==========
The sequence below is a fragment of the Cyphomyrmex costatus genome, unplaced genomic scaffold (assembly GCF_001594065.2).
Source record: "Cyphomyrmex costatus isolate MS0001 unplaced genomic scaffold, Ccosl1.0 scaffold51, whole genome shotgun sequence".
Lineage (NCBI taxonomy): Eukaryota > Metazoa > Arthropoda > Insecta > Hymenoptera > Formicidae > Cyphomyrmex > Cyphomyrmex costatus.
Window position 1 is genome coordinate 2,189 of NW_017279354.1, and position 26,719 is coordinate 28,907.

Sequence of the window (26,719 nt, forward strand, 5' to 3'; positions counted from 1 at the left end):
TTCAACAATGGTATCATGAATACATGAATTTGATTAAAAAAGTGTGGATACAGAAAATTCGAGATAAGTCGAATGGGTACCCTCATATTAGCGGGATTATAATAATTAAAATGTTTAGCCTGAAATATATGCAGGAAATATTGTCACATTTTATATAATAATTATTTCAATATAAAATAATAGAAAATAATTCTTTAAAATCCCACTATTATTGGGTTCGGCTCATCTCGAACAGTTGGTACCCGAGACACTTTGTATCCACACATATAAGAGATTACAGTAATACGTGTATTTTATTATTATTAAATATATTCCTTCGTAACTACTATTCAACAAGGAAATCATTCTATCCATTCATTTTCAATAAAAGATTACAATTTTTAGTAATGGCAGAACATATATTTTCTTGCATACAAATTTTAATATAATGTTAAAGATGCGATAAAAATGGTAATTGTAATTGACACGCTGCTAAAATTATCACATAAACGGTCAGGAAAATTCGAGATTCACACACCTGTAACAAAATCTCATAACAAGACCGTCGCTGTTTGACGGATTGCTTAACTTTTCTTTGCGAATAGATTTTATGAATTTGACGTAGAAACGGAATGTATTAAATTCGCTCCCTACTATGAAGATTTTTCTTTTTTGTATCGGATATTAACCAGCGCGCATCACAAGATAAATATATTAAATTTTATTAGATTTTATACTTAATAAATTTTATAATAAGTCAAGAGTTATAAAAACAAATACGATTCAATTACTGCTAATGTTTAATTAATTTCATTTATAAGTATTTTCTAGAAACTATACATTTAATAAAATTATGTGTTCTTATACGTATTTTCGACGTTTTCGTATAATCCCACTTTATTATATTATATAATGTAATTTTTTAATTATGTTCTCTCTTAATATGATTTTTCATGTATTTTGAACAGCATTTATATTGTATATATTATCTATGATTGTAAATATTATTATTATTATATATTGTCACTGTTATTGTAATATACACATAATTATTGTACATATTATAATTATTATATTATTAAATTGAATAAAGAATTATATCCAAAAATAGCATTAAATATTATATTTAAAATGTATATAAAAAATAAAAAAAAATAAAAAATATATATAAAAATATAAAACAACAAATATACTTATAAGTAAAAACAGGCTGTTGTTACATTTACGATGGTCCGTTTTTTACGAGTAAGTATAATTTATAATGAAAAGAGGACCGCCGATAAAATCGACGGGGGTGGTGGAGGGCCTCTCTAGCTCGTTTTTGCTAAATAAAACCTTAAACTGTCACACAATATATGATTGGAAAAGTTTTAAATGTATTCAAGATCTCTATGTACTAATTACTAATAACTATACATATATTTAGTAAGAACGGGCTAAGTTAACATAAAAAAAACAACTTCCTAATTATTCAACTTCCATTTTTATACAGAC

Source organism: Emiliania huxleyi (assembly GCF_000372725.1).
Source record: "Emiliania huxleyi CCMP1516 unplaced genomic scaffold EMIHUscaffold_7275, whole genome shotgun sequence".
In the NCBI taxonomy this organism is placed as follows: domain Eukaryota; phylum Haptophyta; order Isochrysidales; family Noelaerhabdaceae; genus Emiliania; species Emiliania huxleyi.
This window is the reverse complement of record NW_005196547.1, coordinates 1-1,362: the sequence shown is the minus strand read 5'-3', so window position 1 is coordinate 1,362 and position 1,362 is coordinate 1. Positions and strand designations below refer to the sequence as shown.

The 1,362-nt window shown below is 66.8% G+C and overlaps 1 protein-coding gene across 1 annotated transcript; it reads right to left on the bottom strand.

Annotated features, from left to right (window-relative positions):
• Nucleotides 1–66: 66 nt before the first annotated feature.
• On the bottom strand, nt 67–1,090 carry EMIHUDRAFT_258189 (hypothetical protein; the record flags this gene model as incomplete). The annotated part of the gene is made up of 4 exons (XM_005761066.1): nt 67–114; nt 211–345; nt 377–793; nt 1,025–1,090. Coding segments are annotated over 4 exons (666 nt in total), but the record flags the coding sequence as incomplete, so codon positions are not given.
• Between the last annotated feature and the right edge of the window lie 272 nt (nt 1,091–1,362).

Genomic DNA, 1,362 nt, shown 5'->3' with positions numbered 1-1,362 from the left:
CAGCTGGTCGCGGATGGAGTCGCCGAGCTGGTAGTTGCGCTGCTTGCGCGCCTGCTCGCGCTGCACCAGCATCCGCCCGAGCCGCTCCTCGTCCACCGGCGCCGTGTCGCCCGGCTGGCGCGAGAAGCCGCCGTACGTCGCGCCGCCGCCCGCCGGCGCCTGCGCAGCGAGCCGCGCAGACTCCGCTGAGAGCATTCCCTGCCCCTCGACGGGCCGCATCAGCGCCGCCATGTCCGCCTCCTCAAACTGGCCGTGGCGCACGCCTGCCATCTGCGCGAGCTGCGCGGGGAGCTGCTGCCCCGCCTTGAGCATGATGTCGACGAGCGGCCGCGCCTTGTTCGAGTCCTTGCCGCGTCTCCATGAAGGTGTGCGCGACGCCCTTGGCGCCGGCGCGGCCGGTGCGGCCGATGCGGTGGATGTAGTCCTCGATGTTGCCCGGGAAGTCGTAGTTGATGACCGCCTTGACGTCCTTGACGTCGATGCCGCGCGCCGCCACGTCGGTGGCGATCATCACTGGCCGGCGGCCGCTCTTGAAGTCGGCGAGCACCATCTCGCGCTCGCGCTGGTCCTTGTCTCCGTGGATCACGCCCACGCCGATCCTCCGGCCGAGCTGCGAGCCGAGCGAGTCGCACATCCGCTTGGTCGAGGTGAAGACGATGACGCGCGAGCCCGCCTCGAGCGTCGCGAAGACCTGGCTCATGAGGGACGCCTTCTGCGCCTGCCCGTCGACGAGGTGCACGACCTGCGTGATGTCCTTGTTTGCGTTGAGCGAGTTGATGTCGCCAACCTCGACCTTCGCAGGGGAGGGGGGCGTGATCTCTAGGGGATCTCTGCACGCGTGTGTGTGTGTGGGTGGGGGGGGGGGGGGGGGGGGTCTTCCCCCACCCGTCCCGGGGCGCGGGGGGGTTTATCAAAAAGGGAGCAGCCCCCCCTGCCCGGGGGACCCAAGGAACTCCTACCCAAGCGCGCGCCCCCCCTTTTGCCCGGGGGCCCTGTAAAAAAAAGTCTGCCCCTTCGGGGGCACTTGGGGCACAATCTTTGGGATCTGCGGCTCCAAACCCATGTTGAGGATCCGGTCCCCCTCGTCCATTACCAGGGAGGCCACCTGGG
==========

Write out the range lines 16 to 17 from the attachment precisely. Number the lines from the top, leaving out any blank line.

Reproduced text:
Genomic DNA, 1,362 nt, shown 5'->3' with positions numbered 1-1,362 from the left:
CAGCTGGTCGCGGATGGAGTCGCCGAGCTGGTAGTTGCGCTGCTTGCGCGCCTGCTCGCGCTGCACCAGCATCCGCCCGAGCCGCTCCTCGTCCACCGGCGCCGTGTCGCCCGGCTGGCGCGAGAAGCCGCCGTACGTCGCGCCGCCGCCCGCCGGCGCCTGCGCAGCGAGCCGCGCAGACTCCGCTGAGAGCATTCCCTGCCCCTCGACGGGCCGCATCAGCGCCGCCATGTCCGCCTCCTCAAACTGGCCGTGGCGCACGCCTGCCATCTGCGCGAGCTGCGCGGGGAGCTGCTGCCCCGCCTTGAGCATGATGTCGACGAGCGGCCGCGCCTTGTTCGAGTCCTTGCCGCGTCTCCATGAAGGTGTGCGCGACGCCCTTGGCGCCGGCGCGGCCGGTGCGGCCGATGCGGTGGATGTAGTCCTCGATGTTGCCCGGGAAGTCGTAGTTGATGACCGCCTTGACGTCCTTGACGTCGATGCCGCGCGCCGCCACGTCGGTGGCGATCATCACTGGCCGGCGGCCGCTCTTGAAGTCGGCGAGCACCATCTCGCGCTCGCGCTGGTCCTTGTCTCCGTGGATCACGCCCACGCCGATCCTCCGGCCGAGCTGCGAGCCGAGCGAGTCGCACATCCGCTTGGTCGAGGTGAAGACGATGACGCGCGAGCCCGCCTCGAGCGTCGCGAAGACCTGGCTCATGAGGGACGCCTTCTGCGCCTGCCCGTCGACGAGGTGCACGACCTGCGTGATGTCCTTGTTTGCGTTGAGCGAGTTGATGTCGCCAACCTCGACCTTCGCAGGGGAGGGGGGCGTGATCTCTAGGGGATCTCTGCACGCGTGTGTGTGTGTGGGTGGGGGGGGGGGGGGGGGGGGTCTTCCCCCACCCGTCCCGGGGCGCGGGGGGGTTTATCAAAAAGGGAGCAGCCCCCCCTGCCCGGGGGACCCAAGGAACTCCTACCCAAGCGCGCGCCCCCCCTTTTGCCCGGGGGCCCTGTAAAAAAAAGTCTGCCCCTTCGGGGGCACTTGGGGCACAATCTTTGGGATCTGCGGCTCCAAACCCATGTTGAGGATCCGGTCCCCCTCGTCCATTACCAGGGAGGCCACCTGGG